Effective July 31, 2023, pursuant to amendments signed into law by Governor Phil Murphy, several changes will impact employer compliance with the New Jersey Unemployment Compensation law.  The increased penalties associated with these changes highlights the importance of ensuring compliance.

First, there will be new reporting obligations upon the separation of an NJ employee. Existing law requires employers to provide separated employees with Form BC-10 (Instructions for Claiming Unemployment Benefits) immediately upon separation from employment.  Beginning July 31, when providing that notice, employers will be required to “simultaneously” electronically send (1) the benefit determination information and (2) a copy of Form BC-10 to the Department of Labor and Workforce Development (“DLWD”).  Employers should look for the DLWD to release directions identifying what information employers must provide regarding the benefit determination information, which will include information pertaining to disqualification from eligibility (e.g., unemployment due to resignation or misconduct).

Second, there will be revised deadlines for the unemployment benefits determination process:

Finally, employers failing to comply with these changes will face higher penalties for employer non-compliance from $100 per day to $500 per day or 25% of amount fraudulently withheld, whichever is greater.  The amendments also expand actionable offenses under the law to now include failure to provide information immediately upon separation from employment.

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New Jersey employers should take note of these upcoming obligations and begin taking steps to comply with the reporting and timing obligations.

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Photo of Evandro Gigante Evandro Gigante

Evandro Gigante is a partner in the Labor & Employment Law Department and co-head of the Employment Litigation & Arbitration group and the Hiring & Terminations group. He represents and counsels clients through a variety of labor and employment matters, including allegations of…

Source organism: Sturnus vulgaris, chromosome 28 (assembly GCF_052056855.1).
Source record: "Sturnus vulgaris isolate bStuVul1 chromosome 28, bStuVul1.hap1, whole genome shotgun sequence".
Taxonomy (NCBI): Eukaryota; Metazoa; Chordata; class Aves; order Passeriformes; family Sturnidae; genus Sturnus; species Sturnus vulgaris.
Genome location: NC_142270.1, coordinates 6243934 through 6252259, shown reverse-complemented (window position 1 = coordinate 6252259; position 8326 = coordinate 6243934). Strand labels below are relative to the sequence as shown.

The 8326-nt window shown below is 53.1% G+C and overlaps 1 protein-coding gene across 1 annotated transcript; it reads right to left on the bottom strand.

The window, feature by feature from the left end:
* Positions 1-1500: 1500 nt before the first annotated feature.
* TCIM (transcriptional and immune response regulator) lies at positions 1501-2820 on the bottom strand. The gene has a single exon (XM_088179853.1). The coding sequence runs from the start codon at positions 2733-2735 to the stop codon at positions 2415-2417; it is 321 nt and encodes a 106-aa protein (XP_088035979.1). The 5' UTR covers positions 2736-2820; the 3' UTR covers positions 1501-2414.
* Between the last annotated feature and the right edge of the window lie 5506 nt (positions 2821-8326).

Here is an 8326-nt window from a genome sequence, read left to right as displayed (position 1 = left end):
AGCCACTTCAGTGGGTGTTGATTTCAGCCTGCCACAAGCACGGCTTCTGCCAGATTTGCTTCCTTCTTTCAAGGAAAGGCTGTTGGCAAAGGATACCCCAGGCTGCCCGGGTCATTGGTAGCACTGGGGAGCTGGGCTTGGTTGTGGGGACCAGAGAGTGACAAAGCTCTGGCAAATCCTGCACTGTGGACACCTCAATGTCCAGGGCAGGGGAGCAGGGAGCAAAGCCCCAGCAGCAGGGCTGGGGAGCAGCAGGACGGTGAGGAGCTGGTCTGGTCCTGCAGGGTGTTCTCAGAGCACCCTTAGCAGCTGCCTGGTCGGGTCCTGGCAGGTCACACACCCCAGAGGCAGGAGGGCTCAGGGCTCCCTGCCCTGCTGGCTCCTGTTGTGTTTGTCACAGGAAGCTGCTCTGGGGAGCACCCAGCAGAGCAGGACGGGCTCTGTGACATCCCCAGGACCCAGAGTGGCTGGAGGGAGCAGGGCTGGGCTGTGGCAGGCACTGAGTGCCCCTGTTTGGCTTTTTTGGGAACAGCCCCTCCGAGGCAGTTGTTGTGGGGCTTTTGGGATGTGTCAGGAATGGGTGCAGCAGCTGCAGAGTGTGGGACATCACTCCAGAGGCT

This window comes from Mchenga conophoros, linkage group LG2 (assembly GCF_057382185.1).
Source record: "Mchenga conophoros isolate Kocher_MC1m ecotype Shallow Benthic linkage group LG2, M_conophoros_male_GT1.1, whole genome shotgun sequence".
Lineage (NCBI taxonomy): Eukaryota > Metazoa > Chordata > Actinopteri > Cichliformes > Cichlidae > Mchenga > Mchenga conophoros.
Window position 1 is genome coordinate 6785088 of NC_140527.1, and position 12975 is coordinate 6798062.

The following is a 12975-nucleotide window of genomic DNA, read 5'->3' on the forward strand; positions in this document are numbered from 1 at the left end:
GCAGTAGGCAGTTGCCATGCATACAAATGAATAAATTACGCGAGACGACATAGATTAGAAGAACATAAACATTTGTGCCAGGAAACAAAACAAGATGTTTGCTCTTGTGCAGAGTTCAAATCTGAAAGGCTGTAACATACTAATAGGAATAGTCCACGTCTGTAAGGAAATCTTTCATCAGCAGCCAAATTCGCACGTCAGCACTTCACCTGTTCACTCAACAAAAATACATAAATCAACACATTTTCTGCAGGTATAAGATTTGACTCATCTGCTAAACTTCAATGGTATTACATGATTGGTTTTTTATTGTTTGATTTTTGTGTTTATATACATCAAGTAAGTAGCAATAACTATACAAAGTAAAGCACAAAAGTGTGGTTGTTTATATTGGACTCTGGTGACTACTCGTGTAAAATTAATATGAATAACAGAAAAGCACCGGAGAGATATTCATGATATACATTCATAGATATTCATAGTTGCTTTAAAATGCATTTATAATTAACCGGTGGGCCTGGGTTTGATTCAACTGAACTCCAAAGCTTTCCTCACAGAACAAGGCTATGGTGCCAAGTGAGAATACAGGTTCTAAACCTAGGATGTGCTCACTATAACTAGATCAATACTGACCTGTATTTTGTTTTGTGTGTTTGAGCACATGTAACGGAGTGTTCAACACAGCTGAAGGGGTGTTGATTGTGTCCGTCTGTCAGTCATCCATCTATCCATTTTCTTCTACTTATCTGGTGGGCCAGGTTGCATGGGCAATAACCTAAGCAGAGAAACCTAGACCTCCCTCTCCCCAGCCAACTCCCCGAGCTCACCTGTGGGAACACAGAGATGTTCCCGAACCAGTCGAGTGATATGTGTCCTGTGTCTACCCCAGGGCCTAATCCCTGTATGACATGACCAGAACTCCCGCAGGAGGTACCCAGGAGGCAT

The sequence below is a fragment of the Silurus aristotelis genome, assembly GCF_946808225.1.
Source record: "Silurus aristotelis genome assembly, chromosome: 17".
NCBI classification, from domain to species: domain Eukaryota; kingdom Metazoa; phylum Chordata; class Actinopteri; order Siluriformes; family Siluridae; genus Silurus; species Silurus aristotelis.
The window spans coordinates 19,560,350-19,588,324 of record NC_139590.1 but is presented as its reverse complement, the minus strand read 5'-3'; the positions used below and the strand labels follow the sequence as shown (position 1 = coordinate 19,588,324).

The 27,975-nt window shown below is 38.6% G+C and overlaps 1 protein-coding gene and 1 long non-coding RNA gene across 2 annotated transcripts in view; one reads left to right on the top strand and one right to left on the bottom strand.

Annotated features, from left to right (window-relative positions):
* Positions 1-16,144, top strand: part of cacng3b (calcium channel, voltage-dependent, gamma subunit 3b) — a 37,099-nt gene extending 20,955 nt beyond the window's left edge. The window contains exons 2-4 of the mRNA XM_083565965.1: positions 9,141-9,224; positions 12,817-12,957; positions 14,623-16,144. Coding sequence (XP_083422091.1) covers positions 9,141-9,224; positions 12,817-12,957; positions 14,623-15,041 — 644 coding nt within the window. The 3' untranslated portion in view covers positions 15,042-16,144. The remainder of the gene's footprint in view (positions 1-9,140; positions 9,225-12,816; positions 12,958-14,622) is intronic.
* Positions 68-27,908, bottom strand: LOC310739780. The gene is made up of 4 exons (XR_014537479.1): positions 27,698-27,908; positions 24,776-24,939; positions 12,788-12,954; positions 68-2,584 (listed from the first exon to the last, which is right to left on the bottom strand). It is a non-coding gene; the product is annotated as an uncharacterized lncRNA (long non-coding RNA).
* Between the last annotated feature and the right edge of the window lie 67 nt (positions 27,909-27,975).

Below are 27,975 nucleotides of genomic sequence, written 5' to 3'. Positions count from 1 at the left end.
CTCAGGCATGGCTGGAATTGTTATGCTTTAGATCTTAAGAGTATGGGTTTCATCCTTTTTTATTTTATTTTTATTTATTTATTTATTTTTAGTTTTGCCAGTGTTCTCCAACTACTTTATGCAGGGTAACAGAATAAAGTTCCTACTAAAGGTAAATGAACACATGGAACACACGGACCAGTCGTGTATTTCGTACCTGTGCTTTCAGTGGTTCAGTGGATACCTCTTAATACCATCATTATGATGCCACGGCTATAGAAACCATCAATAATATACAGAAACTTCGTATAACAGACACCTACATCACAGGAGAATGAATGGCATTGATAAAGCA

Evandro Gigante is a partner in the Labor & Employment Law Department and co-head of the Employment Litigation & Arbitration group and the Hiring & Terminations group. He represents and counsels clients through a variety of labor and employment matters, including allegations of race, gender, national origin, disability and religious discrimination, sexual harassment, wrongful discharge, defamation and breach of contract. Evandro also counsels employers through reductions-in-force and advises clients on restrictive covenant issues, such as confidentiality, non-compete and non-solicit agreements.

With a focus on discrimination and harassment matters, Evandro has extensive experience representing clients before federal and state courts. He has tried cases in court and before arbitrators and routinely represents clients before administrative agencies such as the Equal Employment Opportunity Commission, as well as state and local human rights commissions.

Photo of Laura Fant Laura Fant

Laura Fant is a special employment law counsel in the Labor & Employment Law Department and co-administrative leader of the Counseling, Training & Pay Equity Practice Group. Her practice is dedicated to providing clients with practical solutions to common (and uncommon) employment concerns…

Laura Fant is a special employment law counsel in the Labor & Employment Law Department and co-administrative leader of the Counseling, Training & Pay Equity Practice Group. Her practice is dedicated to providing clients with practical solutions to common (and uncommon) employment concerns, with a focus on legal compliance, risk management and mitigation strategies, and workplace culture considerations.

Laura regularly counsels clients across numerous industries on a wide variety of employment matters involving recruitment and hiring, employee leave and reasonable accommodation issues, performance management, and termination of employment . She also advises on preparing, implementing and enforcing employment and separation agreements, employee handbooks and company policies, as well as provides training on topics including discrimination and harassment in the workplace. Laura is a frequent contributor to Proskauer’s Law and the Workplace blog and The Proskauer Brief podcast.